Even so, I was still stunned when I heard that Damore had indeed been canned. The ideological intolerance of Silicon Valley should not surprise anyone, but it somehow continues to amaze me.

I was beside myself. Outraged! Furious! And I vowed to never use Google again!

With God as my witness, I began my retreat from the world’s second most valuable brand. I would rid myself of them completely! It would only be a matter of time and Google searches!

Oops! Uh… Bing searches!

First, I deleted Google Chrome and started using Firefox as my primary web browser. After a few painful moments of Firefox, I decided to do a quick Google search (I mean Bing search!) to see what other browsers there were to choose from.

Since I already knew from experience that Internet Explorer was not going to be an option, I eventually decided to download Opera. This would wind up being my only successful scaling back of my Google usage.

I set Bing as my primary search engine. Then quickly switched to Yahoo!. Then DuckDuckGo. Things were not going as swimmingly as I had anticipated.

My next step was to figure out what other products and services Google owned, so I could eliminate those from my life too. As I was typing what products and services does Google own into DuckDuckGo, I realized Gmail is owned by Google. This was discouraging. After a nightmarish DuckDuckGo search for a list of Google products, I discovered that YouTube was also Google’s property.

About twenty-five minutes had gone by. It felt like three hours. I was defeated.

Quitting YouTube? That was not going to happen. Where would I watch James Damore interviews about how bigoted Google is?

I restored Google as my search engine, and have been too lazy to reinstall Chrome. Opera isn’t actually that bad.

I then realized something important that I hope the executives in Silicon Valley will realize too.

Despite a concerted effort to dissociate myself from a group that I hated, quality performance made me forget my prejudices. Smooth web browsing, flawless email services, and the best video-sharing website in the known universe made all my hate wither away and die. My outrage was no match for my desire to live in comfort and convenience.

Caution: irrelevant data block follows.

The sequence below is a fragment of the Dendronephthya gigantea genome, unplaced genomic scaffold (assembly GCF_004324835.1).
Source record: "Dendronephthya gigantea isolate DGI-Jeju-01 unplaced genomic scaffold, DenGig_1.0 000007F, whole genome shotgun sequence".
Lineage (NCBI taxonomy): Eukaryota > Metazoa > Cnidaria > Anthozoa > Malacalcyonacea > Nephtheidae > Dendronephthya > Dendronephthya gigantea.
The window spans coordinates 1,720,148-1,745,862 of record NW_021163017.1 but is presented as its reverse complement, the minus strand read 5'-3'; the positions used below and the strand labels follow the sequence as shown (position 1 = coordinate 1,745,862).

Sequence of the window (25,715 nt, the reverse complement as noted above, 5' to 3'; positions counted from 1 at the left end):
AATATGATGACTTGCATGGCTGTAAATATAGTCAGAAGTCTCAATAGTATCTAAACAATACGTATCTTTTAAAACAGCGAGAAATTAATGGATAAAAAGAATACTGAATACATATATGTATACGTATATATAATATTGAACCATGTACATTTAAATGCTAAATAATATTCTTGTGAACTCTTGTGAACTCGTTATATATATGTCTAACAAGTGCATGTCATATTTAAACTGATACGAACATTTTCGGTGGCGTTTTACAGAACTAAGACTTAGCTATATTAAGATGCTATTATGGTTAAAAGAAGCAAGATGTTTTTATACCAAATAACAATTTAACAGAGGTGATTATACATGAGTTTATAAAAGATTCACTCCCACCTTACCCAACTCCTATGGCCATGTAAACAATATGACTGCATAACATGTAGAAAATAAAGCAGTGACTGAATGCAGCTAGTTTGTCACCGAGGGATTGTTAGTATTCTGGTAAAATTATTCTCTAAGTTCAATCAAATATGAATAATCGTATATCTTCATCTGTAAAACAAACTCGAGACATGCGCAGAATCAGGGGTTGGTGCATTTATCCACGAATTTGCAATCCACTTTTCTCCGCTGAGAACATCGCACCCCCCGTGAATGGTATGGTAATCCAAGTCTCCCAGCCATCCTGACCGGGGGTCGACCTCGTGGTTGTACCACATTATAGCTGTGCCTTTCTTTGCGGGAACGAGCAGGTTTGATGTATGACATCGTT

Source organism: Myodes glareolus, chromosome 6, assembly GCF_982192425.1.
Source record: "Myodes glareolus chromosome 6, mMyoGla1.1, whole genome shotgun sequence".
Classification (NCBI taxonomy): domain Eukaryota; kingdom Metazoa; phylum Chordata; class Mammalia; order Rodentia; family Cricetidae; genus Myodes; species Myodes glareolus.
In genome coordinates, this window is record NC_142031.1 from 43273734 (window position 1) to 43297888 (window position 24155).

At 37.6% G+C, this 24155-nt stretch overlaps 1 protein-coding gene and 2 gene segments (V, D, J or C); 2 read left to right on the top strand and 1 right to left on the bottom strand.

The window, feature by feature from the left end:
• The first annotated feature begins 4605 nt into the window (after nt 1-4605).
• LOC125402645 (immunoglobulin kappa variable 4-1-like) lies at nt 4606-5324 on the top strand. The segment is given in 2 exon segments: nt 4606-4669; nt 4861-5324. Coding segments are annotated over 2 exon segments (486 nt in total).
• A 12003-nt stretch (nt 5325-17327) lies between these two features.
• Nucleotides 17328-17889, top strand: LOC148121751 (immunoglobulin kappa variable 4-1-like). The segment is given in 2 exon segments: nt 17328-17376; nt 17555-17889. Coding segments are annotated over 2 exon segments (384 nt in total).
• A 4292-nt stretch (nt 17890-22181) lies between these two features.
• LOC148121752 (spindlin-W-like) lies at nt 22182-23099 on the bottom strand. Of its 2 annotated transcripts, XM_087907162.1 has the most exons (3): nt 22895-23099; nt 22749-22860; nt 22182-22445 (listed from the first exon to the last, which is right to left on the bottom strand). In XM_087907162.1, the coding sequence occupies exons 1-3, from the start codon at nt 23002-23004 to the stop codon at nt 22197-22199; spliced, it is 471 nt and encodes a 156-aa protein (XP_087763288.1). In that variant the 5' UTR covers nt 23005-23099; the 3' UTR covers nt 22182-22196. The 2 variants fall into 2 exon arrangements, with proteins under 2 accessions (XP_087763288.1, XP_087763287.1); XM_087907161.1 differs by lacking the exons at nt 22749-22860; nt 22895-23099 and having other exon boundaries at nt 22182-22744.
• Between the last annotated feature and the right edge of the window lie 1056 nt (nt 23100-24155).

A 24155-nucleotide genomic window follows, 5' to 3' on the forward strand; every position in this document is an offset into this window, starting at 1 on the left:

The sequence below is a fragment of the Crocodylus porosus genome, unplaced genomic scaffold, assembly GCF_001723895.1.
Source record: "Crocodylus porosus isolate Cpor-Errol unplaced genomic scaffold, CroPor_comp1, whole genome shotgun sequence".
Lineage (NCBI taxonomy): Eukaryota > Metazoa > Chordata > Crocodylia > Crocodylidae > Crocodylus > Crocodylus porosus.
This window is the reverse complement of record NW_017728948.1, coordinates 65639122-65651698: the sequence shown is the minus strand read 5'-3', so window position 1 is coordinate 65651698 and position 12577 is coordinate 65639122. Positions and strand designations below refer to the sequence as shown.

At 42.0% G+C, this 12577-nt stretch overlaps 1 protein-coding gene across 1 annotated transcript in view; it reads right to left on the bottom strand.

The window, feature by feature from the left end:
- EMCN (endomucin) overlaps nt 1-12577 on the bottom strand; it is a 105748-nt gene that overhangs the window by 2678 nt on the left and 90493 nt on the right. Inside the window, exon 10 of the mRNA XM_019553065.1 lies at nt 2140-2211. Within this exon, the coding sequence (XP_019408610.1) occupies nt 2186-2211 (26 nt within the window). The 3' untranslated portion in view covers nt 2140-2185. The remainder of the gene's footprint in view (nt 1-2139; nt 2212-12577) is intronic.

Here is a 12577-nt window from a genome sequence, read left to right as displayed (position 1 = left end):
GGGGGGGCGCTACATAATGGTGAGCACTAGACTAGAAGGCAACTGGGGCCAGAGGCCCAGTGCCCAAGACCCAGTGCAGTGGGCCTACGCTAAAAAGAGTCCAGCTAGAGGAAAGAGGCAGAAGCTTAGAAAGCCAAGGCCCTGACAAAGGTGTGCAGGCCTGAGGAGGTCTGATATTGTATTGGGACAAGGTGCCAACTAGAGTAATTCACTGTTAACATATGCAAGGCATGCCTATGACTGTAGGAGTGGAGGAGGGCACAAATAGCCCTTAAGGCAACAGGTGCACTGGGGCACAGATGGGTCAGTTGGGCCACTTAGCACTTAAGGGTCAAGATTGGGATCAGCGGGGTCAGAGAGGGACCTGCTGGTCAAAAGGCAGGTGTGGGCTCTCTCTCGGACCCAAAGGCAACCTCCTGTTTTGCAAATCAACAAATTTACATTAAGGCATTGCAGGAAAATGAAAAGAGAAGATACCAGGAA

One of James Damore’s central points in his memo is that bias and discrimination do not account for all demographic outcomes in the workplace. He humbly and carefully writes the following statements in separate sections of the document:

  • “At Google, we’re regularly told that implicit (unconscious) and explicit biases are holding women back in tech and leadership. Of course, men and women experience bias, tech, and the workplace differently and we should be cognizant of this, but it’s far from the whole story.”
  • “Once we acknowledge that not all differences are socially constructed or due to discrimination, we open our eyes to a more accurate view of the human condition which is necessary if we actually want to solve problems.”

As Damore says, there are factors outside of our prejudices that contribute to the way things work themselves out.

But my experience takes this even further. Even with explicit bias and a willful intent to discriminate, I wound up giving up on my hate because of superior performance. I absolutely have some issues with Google, but I am not going to make my daily life worse to spite them.